Emotions

May 15, 2016

By John Ulrich, Senior Pastor

Romans 8:28-30

Happiness, unlike joy, is connected to our circumstances and how we regard them.  A specific circumstance could be happy to some folks and the opposite to others.

In Romans 8:28-30, the apostle Paul shows God’s view of how Christians should look at the circumstances of life:

1.  God is not against happy circumstances.

Happiness is a gift from God (Ecclesiastes 5:19, James 5:13).  In Jesus’ ministry, He created happy circumstances, such as when He fed hungry people, told disciples where to fish and turned water into wine.  As Americans, we have so much to be happy for — good health care, abundance of food, police and government that work for our good.  We need to lean into our happiness and be thankful.

2.  We are not to live for happy circumstances.

The sum total of God’s will is not our personal happiness.  Christians should expect to face unhappy circumstances.  In 2 Timothy 3:12, Paul said, “Everyone who wants to live a godly life in Jesus Christ will be persecuted,” and in John 16:33, Jesus said to His disciples, “In this world you will have trouble.”

In Romans 8:28, Paul told us: “And we know that in all things God works for the good of those who love him.”  This verse is located between two passages in Romans 8 speaking about suffering.  As Christians we should sometimes expect unhappy circumstances, which are a consequence of living in a fallen world, where the enemy of Christians wants to keep things broken.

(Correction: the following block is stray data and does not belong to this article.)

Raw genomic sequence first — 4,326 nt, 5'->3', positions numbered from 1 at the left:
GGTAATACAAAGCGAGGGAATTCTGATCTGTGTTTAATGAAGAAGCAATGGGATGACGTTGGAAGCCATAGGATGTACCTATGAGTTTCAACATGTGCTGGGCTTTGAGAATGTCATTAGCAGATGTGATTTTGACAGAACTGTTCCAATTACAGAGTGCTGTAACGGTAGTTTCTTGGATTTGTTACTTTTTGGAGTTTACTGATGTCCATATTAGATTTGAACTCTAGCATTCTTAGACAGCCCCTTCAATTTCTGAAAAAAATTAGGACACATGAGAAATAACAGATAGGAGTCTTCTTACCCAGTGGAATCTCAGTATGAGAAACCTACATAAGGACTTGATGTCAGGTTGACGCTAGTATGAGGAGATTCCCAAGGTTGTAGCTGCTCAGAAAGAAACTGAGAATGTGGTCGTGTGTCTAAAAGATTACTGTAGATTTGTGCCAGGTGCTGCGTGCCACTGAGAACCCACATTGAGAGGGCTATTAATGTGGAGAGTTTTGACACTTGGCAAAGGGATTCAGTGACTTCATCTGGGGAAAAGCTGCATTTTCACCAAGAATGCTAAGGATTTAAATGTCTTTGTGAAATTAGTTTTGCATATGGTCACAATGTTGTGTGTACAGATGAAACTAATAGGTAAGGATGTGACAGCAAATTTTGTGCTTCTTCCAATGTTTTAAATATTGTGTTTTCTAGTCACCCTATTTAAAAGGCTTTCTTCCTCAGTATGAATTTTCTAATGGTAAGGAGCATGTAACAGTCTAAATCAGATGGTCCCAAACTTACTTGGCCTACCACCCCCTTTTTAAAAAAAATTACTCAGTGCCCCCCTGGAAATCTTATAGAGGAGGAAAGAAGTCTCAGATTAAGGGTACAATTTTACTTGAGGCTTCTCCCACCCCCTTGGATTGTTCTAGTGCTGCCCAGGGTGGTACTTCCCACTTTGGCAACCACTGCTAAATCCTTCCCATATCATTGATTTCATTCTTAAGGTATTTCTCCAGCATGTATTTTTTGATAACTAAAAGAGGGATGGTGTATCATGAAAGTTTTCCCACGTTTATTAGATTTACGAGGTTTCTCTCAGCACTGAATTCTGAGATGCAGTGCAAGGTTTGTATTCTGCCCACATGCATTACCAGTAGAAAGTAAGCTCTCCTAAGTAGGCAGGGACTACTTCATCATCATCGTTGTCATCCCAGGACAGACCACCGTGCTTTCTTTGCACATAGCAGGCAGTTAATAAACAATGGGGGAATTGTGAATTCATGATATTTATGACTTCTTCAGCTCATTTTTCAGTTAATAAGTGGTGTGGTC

3. The key is to know that God uses both happy and unhappy circumstances for our good.

In Romans 8:28, Paul shows us that God Himself is working in all of our circumstances.

Here God is not promising that everything we face in life is good, that we will see on earth the good that God is up to, or that the sum total of our circumstances here on earth will be pleasant. Sometimes we will never see the good until we reach eternity.

This is a promise that God is using everything in our lives as Christians – past, present and future – for our ultimate good. By faith, we know God is at work in our daily lives for our good in all circumstances.  And how does God define our “good”? In Romans 8:29, Paul explains the Father is working in all things to make us like His Son. God promises us: “For those God foreknew he also predestined to be conformed to the likeness of his Son, that he might be the firstborn among many brothers.”  Transforming us more and more into the image of Jesus is His view of “good” (2 Corinthians 3:18).  Anything else is too small!

God’s goal in this promise of working for the good in all things (Romans 8:28) is that He will use whatever we are going through to make us more like Jesus’ character — consistent, kind, loving, truthful, acting with intimate dependency on the Father.  And just as Jesus will be glorified, so will we, as we are transformed into His image:  “…those He called, He also justified, He also glorified” (Romans 8:30).

This promise is only for those who belong to God, “those who love him, who have been called according to his purpose” (Romans 8:28b). God works in all circumstances to help make us more like Jesus Christ. Some of the happiest people have learned the good in both happy and adverse circumstances.

Prayer:

You call us to believe that You are at work for our good in both the happy and unhappy circumstances of our lives.  May we believe this by faith, and with Your help, grow to be more like your Son.